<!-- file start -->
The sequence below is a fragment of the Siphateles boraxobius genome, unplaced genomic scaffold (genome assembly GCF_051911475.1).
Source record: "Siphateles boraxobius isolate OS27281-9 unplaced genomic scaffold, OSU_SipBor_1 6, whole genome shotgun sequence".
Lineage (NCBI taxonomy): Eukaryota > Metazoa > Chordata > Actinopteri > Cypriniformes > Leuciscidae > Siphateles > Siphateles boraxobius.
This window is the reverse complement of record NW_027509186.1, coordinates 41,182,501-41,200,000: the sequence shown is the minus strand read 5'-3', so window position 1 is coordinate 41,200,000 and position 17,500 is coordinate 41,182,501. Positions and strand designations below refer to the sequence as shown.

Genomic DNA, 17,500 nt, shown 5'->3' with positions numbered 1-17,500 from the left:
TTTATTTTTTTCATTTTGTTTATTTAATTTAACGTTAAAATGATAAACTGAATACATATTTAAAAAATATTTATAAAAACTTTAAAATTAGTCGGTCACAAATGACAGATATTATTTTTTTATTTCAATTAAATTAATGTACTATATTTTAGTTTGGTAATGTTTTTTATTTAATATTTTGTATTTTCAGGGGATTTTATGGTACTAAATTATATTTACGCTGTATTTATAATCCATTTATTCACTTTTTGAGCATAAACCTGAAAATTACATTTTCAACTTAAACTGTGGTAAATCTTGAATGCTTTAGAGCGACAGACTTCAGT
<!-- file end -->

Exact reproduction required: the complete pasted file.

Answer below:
The sequence below is a fragment of the Siphateles boraxobius genome, unplaced genomic scaffold (genome assembly GCF_051911475.1).
Source record: "Siphateles boraxobius isolate OS27281-9 unplaced genomic scaffold, OSU_SipBor_1 6, whole genome shotgun sequence".
Lineage (NCBI taxonomy): Eukaryota > Metazoa > Chordata > Actinopteri > Cypriniformes > Leuciscidae > Siphateles > Siphateles boraxobius.
This window is the reverse complement of record NW_027509186.1, coordinates 41,182,501-41,200,000: the sequence shown is the minus strand read 5'-3', so window position 1 is coordinate 41,200,000 and position 17,500 is coordinate 41,182,501. Positions and strand designations below refer to the sequence as shown.

Genomic DNA, 17,500 nt, shown 5'->3' with positions numbered 1-17,500 from the left:
TTTATTTTTTTCATTTTGTTTATTTAATTTAACGTTAAAATGATAAACTGAATACATATTTAAAAAATATTTATAAAAACTTTAAAATTAGTCGGTCACAAATGACAGATATTATTTTTTTATTTCAATTAAATTAATGTACTATATTTTAGTTTGGTAATGTTTTTTATTTAATATTTTGTATTTTCAGGGGATTTTATGGTACTAAATTATATTTACGCTGTATTTATAATCCATTTATTCACTTTTTGAGCATAAACCTGAAAATTACATTTTCAACTTAAACTGTGGTAAATCTTGAATGCTTTAGAGCGACAGACTTCAGT